Wild night in the Glen sets new tone for semester

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KOXY and ArtLab, Occidental’s student-run radio station and art club, respectively, tend to put on events or produce artwork individually, a trend among most clubs and student organizations at Occidental. But on Friday, Jan. 31, a night when the rest of the campus was quiet, the two clubs took over Sycamore Glen to create music and murals as one cohesive unit.

Groove at the Glen was an event organized by an informal student group that aims to unite Occidental’s creative clubs through events. The group focuses on taking existing organizations and giving them a space to share their work with peers. KOXY provided funding and equipment, including lights, lasers and DJ materials, and ArtLab provided supplies for the murals.

At the event, student musicians kicked off a jam session with covers of R. Kelly’s “Ignition” and Gnarls Barkley’s “Crazy,” inviting their audience onstage to join. Before long, the small space of Sycamore Glen was filled with a full dance floor, people jumping up and down to the music, and others spread out on blankets simply watching the action.

“A bunch of people actually jumped up on stage and took the bass for a second or took on the drums for a second,” Critical Theory and Social Justice (CTSJ) major and event organizer August Polstein (senior) said.

The audience also covered blank canvasses with impromptu murals. As the night went on and space ran out, the images began to overlap each other, resulting in layer upon layer of color.

DJs sociology major Griffin Carter-Doyle (junior), sociology major Kirk Follette (senior) and economics major Aseem Mangaokar (junior) shared the stage for the majority of the evening, taking the opportunity to let loose with their own musical tastes while weaving in popular dance music.

“The hip-hop and the moombahton, like the reggaeton stuff, that got the most love, but all the adventurous stuff, all the weird techno and house and disco that Griff [Carter-Doyle] and I wanted to play, we still played that and somehow people liked it, which was cool,” Mangaokar said.

The idea for the event originated at Pitzer, where a group of friends from Occidental attended a similar community jam session. Even before the goal to hold Groove at the Glen was articulated, these students had observed Occidental’s range of performing and artistic clubs.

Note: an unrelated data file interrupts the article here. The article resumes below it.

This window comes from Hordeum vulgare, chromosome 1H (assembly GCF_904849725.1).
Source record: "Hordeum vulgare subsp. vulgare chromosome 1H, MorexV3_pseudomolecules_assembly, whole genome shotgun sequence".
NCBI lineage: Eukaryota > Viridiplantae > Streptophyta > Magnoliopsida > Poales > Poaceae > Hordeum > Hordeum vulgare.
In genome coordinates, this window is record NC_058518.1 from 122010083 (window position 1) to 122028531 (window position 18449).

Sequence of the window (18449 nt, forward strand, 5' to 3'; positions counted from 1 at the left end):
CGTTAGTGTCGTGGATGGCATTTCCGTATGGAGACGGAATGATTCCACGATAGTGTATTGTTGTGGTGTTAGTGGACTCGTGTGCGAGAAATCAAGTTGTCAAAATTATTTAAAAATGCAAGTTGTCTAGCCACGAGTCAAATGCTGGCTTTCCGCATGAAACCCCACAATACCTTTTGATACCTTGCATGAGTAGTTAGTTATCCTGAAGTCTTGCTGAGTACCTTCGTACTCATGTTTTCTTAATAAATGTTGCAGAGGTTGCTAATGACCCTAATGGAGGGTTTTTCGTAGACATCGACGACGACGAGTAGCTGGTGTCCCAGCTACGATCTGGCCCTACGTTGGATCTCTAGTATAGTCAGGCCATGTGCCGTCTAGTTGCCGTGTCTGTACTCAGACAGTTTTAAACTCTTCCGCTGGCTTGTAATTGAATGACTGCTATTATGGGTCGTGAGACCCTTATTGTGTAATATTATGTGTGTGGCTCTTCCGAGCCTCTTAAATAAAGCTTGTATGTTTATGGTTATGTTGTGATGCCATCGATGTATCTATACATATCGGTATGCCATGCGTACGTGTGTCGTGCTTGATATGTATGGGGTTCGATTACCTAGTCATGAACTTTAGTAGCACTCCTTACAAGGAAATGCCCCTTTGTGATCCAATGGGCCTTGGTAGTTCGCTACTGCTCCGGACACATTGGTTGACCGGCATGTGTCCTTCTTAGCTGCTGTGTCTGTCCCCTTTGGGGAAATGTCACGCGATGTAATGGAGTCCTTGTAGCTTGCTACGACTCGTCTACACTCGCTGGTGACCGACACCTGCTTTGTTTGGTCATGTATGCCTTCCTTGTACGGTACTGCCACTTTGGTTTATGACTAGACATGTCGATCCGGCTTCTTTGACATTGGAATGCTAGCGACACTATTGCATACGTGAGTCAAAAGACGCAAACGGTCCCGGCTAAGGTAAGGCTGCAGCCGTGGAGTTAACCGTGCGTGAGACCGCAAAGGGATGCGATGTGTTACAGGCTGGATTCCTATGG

“One of the biggest things in our previous conversations was, ‘How are we gonna start pulling this talent together?'” economics major and organizer Devon Ivey (junior) said.

The answer they came to was an open invitation to the clubs at Occidental to jam.

Members of the group and Programming Assistant for the Office of Student Life (OSL) Ripsime Biyazyan (sophomore), who helped them organize the event, hinted at the role that Groove at the Glen events might play on campus in the absence of school dances. Biyazyan was not convinced that this event offered a sufficient alternative to dances.

“A lot of people were complaining about the lack of dances, but not nearly enough people showed up to the ‘Glen,'” Biyazyan said.

On the other hand, student groups like Oxypreneurship and Dance Production sprung up to fill other perceived voids on campus and the role of each has only grown with time. Oxypreneurship now supports student enterprises and Dance Production puts on a huge show every semester. Given the opportunity, Occidental students may develop Groove at the Glen into a new type of campus gathering.

“I think people are used to just being handed events here, like dances, and so when those got taken away, people got really freaked out, but they didn’t even think that they could go and make their own event,” Polstein said.

The planning group will be meeting again soon to start organizing the next event, according to Polstein.

According to Tamara Rice, Assistant Dean of Students, there is no reason why Groove at the Glen should not become a recurring event. The participants respected the space, not making a mess with the paint. More importantly, everyone had a good time without partying too hard; there were no alcohol transports.

It was a casual, energetic and artistic space, according to Diplomacy and World Affairs (DWA) major Lencia Kebede (sophomore), a vocalist for a student band that performed.

“It was so successful. People had so much fun and I just loved the environment, so yeah, I absolutely want to be a part of it again,” Kebede said.